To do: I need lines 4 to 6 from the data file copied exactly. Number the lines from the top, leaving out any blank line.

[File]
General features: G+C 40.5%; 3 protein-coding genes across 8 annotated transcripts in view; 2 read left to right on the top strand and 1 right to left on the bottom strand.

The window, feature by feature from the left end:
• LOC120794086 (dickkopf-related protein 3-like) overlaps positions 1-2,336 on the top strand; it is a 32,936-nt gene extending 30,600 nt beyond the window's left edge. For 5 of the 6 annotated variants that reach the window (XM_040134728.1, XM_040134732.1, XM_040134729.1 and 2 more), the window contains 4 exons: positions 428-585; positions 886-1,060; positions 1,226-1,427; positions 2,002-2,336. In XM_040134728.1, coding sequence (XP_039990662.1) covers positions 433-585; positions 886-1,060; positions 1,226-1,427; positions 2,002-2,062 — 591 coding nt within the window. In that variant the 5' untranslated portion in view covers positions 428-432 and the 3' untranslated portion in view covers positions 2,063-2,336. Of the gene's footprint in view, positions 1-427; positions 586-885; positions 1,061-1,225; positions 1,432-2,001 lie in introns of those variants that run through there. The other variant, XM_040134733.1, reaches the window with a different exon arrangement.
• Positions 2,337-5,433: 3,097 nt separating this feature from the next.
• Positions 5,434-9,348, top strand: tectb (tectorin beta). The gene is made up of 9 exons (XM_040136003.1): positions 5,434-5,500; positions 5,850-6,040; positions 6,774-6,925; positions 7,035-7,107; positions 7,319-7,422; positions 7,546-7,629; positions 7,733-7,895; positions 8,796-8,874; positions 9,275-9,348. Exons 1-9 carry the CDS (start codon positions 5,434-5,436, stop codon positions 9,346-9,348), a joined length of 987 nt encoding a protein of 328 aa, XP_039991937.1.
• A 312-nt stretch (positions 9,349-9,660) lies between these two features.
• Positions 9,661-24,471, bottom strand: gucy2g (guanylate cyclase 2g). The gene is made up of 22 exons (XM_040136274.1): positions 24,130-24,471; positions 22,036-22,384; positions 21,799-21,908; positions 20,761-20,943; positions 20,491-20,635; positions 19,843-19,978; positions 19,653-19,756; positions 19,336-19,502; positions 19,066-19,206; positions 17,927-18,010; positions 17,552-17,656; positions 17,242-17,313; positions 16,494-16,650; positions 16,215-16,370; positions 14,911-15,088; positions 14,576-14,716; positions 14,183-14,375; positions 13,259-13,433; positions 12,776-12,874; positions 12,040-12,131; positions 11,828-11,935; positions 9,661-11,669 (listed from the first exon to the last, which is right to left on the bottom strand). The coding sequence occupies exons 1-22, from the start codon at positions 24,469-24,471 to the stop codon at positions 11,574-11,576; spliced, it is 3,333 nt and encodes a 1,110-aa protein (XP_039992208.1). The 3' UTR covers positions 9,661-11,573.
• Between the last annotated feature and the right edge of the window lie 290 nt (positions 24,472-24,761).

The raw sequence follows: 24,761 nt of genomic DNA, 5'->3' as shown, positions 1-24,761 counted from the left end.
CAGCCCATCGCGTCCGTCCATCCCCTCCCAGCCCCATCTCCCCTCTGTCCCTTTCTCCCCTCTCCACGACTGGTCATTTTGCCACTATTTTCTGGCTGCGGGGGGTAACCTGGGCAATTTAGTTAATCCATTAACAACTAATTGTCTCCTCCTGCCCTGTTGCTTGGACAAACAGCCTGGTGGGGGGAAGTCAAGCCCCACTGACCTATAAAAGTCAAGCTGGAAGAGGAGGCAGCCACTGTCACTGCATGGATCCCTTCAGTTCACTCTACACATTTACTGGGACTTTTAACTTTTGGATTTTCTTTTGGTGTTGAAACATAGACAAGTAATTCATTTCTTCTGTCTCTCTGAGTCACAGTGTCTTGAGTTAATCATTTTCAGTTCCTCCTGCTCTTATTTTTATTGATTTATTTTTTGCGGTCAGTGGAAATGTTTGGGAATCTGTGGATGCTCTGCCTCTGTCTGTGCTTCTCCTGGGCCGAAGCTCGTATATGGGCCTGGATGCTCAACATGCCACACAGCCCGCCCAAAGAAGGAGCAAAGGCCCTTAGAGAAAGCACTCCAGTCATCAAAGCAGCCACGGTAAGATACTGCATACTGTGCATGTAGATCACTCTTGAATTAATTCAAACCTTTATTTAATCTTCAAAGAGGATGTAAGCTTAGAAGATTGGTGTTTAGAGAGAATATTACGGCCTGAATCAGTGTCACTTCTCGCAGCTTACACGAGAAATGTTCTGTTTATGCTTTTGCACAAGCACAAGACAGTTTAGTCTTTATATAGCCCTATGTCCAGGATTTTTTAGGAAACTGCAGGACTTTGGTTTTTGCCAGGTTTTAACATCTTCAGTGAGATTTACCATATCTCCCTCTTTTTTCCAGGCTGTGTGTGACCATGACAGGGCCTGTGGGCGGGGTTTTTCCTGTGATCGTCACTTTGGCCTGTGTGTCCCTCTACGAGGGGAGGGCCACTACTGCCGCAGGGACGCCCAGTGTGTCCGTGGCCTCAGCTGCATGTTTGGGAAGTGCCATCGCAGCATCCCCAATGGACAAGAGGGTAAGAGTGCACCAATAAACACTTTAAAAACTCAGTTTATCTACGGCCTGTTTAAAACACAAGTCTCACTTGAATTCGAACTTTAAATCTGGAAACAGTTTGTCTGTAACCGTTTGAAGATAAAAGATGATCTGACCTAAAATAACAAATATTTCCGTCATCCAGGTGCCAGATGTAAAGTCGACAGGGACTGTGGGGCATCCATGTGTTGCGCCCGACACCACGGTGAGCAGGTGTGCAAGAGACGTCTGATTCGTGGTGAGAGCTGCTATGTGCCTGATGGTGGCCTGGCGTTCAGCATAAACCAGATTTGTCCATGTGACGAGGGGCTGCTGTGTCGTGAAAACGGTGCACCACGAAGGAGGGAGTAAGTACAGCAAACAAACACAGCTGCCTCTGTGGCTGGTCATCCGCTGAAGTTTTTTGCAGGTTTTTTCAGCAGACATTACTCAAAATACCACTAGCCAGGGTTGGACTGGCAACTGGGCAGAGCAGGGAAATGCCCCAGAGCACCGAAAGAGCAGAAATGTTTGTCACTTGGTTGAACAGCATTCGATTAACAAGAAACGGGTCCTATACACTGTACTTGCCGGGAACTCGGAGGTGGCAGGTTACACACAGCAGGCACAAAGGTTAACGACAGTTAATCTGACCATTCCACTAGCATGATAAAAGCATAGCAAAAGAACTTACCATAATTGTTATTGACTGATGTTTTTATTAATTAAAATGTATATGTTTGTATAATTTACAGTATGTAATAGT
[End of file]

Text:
• Positions 2,337-5,433: 3,097 nt separating this feature from the next.
• Positions 5,434-9,348, top strand: tectb (tectorin beta). The gene is made up of 9 exons (XM_040136003.1): positions 5,434-5,500; positions 5,850-6,040; positions 6,774-6,925; positions 7,035-7,107; positions 7,319-7,422; positions 7,546-7,629; positions 7,733-7,895; positions 8,796-8,874; positions 9,275-9,348. Exons 1-9 carry the CDS (start codon positions 5,434-5,436, stop codon positions 9,346-9,348), a joined length of 987 nt encoding a protein of 328 aa, XP_039991937.1.
• A 312-nt stretch (positions 9,349-9,660) lies between these two features.